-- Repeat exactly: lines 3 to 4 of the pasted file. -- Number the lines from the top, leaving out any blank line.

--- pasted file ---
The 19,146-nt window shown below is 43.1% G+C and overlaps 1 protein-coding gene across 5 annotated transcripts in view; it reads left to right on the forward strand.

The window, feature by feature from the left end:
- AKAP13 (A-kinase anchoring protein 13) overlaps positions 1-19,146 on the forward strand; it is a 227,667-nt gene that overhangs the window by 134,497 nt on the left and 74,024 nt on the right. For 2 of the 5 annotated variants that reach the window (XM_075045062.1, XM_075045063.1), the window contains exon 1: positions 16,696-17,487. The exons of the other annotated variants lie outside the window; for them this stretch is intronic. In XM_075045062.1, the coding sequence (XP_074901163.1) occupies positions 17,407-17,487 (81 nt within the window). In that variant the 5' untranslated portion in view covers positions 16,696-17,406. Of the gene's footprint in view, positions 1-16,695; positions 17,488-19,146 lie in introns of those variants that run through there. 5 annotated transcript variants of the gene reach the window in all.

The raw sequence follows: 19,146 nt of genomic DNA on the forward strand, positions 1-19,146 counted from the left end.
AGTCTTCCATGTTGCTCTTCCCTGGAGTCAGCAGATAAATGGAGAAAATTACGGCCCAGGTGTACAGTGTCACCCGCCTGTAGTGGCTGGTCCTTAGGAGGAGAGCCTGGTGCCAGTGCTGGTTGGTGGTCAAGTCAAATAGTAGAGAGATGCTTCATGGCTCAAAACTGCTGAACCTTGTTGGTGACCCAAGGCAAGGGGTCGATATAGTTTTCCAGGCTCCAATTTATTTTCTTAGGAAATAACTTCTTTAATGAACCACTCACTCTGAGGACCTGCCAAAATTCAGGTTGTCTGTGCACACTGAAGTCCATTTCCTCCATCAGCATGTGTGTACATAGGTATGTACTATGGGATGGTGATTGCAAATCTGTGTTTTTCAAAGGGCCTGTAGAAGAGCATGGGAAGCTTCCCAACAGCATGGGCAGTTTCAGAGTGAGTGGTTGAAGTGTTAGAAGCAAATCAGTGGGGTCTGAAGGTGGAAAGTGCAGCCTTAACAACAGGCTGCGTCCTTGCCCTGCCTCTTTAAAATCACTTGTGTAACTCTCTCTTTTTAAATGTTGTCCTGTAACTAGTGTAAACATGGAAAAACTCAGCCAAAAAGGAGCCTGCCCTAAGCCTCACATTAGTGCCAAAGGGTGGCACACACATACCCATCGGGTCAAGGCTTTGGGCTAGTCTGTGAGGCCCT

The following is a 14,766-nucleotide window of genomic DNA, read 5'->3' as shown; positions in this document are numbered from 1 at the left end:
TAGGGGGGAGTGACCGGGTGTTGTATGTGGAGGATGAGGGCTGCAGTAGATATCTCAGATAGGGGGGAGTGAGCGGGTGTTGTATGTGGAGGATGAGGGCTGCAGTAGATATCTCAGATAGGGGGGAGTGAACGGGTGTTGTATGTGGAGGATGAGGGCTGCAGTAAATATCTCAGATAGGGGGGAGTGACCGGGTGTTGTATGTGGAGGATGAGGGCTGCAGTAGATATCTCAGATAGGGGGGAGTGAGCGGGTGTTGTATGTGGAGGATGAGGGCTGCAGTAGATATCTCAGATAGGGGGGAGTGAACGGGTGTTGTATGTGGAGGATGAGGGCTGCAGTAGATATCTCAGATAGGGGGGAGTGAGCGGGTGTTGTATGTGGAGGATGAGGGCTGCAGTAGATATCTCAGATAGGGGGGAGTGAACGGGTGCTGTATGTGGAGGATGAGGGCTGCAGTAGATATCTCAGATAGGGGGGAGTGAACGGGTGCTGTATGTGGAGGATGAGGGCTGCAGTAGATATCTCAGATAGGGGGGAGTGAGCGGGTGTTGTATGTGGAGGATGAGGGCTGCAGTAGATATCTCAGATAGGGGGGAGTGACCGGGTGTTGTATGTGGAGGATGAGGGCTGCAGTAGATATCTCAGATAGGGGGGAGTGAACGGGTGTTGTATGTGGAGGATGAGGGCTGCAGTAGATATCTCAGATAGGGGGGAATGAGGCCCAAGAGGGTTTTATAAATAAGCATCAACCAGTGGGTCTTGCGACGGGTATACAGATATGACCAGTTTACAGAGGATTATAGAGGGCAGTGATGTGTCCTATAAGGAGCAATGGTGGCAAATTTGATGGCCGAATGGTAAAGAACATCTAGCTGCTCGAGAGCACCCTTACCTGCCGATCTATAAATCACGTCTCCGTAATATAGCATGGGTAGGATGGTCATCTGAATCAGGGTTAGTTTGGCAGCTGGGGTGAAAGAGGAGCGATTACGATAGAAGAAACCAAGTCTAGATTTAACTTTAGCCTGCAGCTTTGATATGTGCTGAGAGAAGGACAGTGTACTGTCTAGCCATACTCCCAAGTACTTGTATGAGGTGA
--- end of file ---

- AKAP13 (A-kinase anchoring protein 13) overlaps positions 1-19,146 on the forward strand; it is a 227,667-nt gene that overhangs the window by 134,497 nt on the left and 74,024 nt on the right. For 2 of the 5 annotated variants that reach the window (XM_075045062.1, XM_075045063.1), the window contains exon 1: positions 16,696-17,487. The exons of the other annotated variants lie outside the window; for them this stretch is intronic. In XM_075045062.1, the coding sequence (XP_074901163.1) occupies positions 17,407-17,487 (81 nt within the window). In that variant the 5' untranslated portion in view covers positions 16,696-17,406. Of the gene's footprint in view, positions 1-16,695; positions 17,488-19,146 lie in introns of those variants that run through there. 5 annotated transcript variants of the gene reach the window in all.

The raw sequence follows: 19,146 nt of genomic DNA on the forward strand, positions 1-19,146 counted from the left end.